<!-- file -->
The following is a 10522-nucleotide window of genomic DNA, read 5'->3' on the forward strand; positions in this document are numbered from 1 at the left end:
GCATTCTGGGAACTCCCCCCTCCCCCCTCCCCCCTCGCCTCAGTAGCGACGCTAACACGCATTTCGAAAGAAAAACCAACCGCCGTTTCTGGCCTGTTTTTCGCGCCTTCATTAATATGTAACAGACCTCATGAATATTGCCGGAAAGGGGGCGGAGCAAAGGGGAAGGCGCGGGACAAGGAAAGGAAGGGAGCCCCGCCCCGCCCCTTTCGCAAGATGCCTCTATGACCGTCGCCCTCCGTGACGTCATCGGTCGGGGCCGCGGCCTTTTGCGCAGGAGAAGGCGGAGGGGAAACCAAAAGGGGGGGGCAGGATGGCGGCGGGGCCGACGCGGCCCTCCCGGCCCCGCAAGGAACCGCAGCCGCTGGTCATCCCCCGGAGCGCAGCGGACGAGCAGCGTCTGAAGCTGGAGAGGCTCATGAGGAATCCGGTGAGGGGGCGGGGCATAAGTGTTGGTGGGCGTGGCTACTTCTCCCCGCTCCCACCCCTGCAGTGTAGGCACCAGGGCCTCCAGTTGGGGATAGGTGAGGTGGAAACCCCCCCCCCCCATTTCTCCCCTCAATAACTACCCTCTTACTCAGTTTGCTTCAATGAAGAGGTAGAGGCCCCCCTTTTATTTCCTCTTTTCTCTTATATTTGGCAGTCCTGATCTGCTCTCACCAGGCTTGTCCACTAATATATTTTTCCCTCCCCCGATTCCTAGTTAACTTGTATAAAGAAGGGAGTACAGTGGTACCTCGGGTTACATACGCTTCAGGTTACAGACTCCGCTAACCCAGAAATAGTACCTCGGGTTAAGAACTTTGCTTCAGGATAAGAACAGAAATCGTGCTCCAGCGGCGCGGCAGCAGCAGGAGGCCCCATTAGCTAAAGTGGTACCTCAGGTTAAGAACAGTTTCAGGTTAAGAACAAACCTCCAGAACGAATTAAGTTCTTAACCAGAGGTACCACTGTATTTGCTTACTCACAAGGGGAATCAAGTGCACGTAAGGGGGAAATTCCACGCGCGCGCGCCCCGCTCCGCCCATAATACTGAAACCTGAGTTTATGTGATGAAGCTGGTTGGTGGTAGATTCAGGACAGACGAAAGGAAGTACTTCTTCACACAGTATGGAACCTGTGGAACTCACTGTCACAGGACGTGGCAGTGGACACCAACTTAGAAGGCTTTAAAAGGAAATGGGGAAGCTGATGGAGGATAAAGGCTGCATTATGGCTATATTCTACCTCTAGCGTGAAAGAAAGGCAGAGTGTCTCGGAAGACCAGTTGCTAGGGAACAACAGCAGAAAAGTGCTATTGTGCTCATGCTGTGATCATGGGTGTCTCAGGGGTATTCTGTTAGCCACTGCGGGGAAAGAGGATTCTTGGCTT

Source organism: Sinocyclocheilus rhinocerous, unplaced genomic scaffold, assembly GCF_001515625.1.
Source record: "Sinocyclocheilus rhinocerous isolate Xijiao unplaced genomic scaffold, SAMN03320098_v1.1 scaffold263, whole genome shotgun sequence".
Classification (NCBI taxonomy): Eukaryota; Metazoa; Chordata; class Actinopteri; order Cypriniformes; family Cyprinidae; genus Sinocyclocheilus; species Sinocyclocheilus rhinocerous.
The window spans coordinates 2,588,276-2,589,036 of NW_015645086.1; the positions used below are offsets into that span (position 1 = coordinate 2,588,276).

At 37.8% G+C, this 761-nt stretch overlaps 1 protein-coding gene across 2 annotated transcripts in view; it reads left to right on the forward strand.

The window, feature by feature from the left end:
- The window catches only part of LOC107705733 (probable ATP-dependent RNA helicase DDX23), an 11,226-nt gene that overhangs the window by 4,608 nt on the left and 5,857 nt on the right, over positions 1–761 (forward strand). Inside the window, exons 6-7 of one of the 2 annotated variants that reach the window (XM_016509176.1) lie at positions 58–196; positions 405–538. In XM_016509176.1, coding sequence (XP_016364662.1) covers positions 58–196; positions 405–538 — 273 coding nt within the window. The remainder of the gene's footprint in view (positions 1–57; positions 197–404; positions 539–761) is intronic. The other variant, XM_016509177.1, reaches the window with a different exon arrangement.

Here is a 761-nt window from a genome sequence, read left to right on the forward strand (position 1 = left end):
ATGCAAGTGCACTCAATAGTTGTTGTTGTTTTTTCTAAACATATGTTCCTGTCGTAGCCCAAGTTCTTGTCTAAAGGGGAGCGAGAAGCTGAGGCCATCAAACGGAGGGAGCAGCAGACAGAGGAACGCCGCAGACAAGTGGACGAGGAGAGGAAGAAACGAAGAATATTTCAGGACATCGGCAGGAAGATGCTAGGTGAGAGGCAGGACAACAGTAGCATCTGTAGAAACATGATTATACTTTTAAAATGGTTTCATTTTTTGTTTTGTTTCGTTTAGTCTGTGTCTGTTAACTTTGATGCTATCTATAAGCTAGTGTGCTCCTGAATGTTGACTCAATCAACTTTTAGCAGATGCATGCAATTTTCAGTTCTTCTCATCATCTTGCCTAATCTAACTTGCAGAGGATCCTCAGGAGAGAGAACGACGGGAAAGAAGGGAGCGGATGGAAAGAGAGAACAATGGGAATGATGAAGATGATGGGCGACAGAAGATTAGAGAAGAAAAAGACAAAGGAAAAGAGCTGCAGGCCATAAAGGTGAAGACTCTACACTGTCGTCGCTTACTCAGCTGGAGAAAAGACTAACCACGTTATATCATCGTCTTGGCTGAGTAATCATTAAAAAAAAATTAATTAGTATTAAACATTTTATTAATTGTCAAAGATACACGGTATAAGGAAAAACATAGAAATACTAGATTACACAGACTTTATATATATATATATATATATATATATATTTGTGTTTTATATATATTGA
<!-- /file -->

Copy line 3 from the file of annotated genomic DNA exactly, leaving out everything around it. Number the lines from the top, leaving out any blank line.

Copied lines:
Source organism: Sinocyclocheilus rhinocerous, unplaced genomic scaffold, assembly GCF_001515625.1.